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How to Identify Common Cool-Season Weeds

Find out how to combat the weeds that grow in winter.

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Photo: Image courtesy of Preen

Bittercress (Cardamine spp.)

Bittercress makes an early spring appearance, often sprouting before all danger of frost has passed. It’s also known as shotweed due to exploding seed capsules, which fling seeds far and wide. Mild winters and wet springs provide ideal growing conditions. Hand-pull if just a few; apply pre-emergent herbicide in fall to foil seed sprouting. Otherwise, keep bittercress mowed to prevent seeds from forming and shooting all over the yard.

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Photo: Image courtesy of Preen

Henbit (Lamium amplexicaule)

Pretty purple flowers decorate on this annual weed in early spring, providing early-season nectar for pollinators. Square stems reveal this weed belongs to the mint family. Plants reproduce by seed, but can also root from stem pieces. Hand-pull when soil is moist.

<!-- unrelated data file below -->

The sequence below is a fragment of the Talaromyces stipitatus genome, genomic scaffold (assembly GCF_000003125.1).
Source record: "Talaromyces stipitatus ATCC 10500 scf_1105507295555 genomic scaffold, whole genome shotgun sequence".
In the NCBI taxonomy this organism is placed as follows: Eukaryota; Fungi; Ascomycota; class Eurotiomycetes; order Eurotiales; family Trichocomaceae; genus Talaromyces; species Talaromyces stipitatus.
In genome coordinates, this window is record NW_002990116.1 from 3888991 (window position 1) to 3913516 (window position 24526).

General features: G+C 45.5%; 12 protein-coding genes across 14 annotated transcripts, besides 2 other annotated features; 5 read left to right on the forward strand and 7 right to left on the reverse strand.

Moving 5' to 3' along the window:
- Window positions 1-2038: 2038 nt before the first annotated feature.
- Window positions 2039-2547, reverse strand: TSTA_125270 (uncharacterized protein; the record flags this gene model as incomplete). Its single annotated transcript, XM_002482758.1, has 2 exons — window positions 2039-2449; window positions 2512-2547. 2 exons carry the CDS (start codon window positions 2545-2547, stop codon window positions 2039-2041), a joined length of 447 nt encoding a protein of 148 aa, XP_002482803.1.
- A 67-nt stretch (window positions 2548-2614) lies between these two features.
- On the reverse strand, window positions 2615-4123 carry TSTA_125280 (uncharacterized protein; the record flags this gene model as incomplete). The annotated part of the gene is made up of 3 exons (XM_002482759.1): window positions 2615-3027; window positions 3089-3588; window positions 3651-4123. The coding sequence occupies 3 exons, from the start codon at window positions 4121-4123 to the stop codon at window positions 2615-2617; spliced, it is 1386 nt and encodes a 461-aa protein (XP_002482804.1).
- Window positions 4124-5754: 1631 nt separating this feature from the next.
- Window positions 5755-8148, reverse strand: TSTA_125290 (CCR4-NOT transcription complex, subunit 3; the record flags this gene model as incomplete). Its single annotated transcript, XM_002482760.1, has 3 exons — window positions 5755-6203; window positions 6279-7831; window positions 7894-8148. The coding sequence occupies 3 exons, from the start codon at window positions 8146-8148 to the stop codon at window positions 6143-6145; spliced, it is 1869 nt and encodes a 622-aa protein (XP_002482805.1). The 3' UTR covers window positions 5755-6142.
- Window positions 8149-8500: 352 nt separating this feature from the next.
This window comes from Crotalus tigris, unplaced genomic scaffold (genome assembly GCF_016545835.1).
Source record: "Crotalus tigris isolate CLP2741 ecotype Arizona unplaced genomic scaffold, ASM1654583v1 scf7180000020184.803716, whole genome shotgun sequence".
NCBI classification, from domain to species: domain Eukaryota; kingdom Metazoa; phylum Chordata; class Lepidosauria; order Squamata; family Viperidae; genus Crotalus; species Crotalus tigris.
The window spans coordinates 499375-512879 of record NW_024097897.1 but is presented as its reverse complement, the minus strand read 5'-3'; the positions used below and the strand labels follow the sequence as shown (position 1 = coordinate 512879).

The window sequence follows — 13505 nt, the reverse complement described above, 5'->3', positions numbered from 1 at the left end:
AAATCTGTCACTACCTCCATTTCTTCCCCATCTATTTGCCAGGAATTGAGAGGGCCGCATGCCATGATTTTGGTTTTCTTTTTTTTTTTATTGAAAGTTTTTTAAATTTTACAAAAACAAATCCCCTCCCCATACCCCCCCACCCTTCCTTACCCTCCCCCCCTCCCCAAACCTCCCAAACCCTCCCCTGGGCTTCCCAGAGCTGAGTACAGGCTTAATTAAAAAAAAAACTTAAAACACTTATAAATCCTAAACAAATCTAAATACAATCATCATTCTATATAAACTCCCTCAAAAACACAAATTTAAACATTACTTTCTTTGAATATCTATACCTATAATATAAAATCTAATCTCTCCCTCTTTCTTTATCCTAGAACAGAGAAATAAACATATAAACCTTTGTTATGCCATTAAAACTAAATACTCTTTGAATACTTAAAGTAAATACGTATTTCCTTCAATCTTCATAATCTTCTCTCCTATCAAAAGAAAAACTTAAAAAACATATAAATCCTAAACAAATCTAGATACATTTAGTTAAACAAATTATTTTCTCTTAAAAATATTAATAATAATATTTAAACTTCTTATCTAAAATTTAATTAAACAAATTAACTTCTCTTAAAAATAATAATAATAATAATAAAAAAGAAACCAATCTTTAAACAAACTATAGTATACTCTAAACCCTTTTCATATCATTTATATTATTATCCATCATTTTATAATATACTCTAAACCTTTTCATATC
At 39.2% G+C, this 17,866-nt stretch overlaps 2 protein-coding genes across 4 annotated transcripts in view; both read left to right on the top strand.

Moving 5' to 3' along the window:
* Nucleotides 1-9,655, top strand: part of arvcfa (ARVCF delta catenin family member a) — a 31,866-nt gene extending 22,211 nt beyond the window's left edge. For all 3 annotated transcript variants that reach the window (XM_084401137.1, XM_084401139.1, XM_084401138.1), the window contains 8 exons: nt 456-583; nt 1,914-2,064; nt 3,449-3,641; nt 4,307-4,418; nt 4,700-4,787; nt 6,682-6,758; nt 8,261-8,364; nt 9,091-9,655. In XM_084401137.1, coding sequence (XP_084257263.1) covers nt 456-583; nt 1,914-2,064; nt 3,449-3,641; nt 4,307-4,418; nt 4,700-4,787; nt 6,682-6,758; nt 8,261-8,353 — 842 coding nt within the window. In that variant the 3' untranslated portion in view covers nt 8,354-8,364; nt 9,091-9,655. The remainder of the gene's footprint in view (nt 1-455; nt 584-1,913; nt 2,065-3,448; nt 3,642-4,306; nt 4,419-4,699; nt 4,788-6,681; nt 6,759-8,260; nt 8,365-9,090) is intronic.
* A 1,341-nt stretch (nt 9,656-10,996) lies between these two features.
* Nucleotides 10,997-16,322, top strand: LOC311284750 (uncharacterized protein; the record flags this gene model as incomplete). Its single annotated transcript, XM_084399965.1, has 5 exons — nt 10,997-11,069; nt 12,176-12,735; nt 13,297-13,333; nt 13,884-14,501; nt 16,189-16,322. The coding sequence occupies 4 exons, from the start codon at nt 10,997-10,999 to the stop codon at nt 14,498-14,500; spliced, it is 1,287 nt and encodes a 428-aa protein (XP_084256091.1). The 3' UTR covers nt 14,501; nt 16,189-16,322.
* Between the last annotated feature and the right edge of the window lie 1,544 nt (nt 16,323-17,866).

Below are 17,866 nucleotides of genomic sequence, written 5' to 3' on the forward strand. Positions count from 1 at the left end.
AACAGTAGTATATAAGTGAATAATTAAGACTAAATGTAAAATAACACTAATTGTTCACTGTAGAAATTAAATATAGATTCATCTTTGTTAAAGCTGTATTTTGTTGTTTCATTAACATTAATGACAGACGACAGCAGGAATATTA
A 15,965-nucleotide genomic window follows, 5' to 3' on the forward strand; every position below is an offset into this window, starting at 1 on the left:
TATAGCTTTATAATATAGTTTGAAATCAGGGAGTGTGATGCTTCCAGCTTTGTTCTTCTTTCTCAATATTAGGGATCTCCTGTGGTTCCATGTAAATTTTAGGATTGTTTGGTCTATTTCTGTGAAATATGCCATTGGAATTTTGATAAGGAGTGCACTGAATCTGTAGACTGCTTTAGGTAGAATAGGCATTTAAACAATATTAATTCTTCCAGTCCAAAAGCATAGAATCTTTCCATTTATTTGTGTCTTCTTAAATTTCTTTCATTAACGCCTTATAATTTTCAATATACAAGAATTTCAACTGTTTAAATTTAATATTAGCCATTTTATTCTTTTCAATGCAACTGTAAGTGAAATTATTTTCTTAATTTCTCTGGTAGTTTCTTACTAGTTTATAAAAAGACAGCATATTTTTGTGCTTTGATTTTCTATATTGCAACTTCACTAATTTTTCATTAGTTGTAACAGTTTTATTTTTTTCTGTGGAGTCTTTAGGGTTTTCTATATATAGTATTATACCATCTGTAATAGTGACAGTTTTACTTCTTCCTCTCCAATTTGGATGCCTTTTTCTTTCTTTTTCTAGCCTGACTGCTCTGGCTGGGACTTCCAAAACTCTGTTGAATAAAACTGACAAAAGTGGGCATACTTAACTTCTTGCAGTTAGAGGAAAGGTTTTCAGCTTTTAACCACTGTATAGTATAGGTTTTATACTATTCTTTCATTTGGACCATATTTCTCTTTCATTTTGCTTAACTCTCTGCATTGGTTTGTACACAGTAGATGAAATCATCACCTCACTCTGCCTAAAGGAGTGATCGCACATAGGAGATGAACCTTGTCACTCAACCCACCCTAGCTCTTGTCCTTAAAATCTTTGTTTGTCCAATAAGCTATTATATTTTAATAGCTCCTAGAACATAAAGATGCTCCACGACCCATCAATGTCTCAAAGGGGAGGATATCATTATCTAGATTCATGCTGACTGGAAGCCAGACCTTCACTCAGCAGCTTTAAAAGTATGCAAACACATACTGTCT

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Photo: Photo by Julie Martens Forney

Garlic Mustard (Alliaria petiolata)

Invasive and unwelcome, garlic mustard is overtaking native plant species in moist, shady settings. Plants are biennials. The first year, a leafy tuft of triangular, toothy-edged leaves appears. In the second year, white flowers on tall stalks emerge. Focus energy on pulling plants with flower stalks before they set seed. Attack leafy tufts later in the season.

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Photo: Image courtesy of Preen

Dandelion (Taraxacum officinale)

This familiar face is the bane of lawns coast to coast. Toothed leaves form a ground-hugging rosette. Bright yellow flowers fade to puffball seedheads. Dandelion is a perennial weed. Dig or spot-spray if you only have a few offenders. Apply pre-emergent herbicide to lawns in fall to interrupt seed germination.

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